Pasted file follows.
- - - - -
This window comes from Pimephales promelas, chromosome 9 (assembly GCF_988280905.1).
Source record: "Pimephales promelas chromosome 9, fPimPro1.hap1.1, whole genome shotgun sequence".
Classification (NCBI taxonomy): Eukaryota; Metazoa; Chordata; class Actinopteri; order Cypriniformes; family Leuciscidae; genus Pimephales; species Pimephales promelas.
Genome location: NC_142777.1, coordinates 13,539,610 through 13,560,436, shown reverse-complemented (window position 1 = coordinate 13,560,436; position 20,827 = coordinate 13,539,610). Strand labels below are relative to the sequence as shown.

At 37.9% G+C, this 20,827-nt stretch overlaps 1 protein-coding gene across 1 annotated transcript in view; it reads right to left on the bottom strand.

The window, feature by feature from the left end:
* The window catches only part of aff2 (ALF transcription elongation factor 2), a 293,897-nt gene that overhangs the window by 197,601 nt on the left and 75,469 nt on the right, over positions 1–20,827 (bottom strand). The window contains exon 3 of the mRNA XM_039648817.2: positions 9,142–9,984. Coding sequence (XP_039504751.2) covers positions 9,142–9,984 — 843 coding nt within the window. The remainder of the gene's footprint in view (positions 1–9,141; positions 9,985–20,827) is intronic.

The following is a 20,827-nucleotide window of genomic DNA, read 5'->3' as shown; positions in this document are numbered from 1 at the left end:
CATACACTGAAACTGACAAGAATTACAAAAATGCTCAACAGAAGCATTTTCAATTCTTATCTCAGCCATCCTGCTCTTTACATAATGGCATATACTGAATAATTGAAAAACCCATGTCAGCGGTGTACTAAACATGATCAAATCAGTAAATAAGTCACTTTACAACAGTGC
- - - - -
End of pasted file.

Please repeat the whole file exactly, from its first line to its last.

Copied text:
This window comes from Pimephales promelas, chromosome 9 (assembly GCF_988280905.1).
Source record: "Pimephales promelas chromosome 9, fPimPro1.hap1.1, whole genome shotgun sequence".
Classification (NCBI taxonomy): Eukaryota; Metazoa; Chordata; class Actinopteri; order Cypriniformes; family Leuciscidae; genus Pimephales; species Pimephales promelas.
Genome location: NC_142777.1, coordinates 13,539,610 through 13,560,436, shown reverse-complemented (window position 1 = coordinate 13,560,436; position 20,827 = coordinate 13,539,610). Strand labels below are relative to the sequence as shown.

At 37.9% G+C, this 20,827-nt stretch overlaps 1 protein-coding gene across 1 annotated transcript in view; it reads right to left on the bottom strand.

The window, feature by feature from the left end:
* The window catches only part of aff2 (ALF transcription elongation factor 2), a 293,897-nt gene that overhangs the window by 197,601 nt on the left and 75,469 nt on the right, over positions 1–20,827 (bottom strand). The window contains exon 3 of the mRNA XM_039648817.2: positions 9,142–9,984. Coding sequence (XP_039504751.2) covers positions 9,142–9,984 — 843 coding nt within the window. The remainder of the gene's footprint in view (positions 1–9,141; positions 9,985–20,827) is intronic.

The following is a 20,827-nucleotide window of genomic DNA, read 5'->3' as shown; positions in this document are numbered from 1 at the left end:
CATACACTGAAACTGACAAGAATTACAAAAATGCTCAACAGAAGCATTTTCAATTCTTATCTCAGCCATCCTGCTCTTTACATAATGGCATATACTGAATAATTGAAAAACCCATGTCAGCGGTGTACTAAACATGATCAAATCAGTAAATAAGTCACTTTACAACAGTGC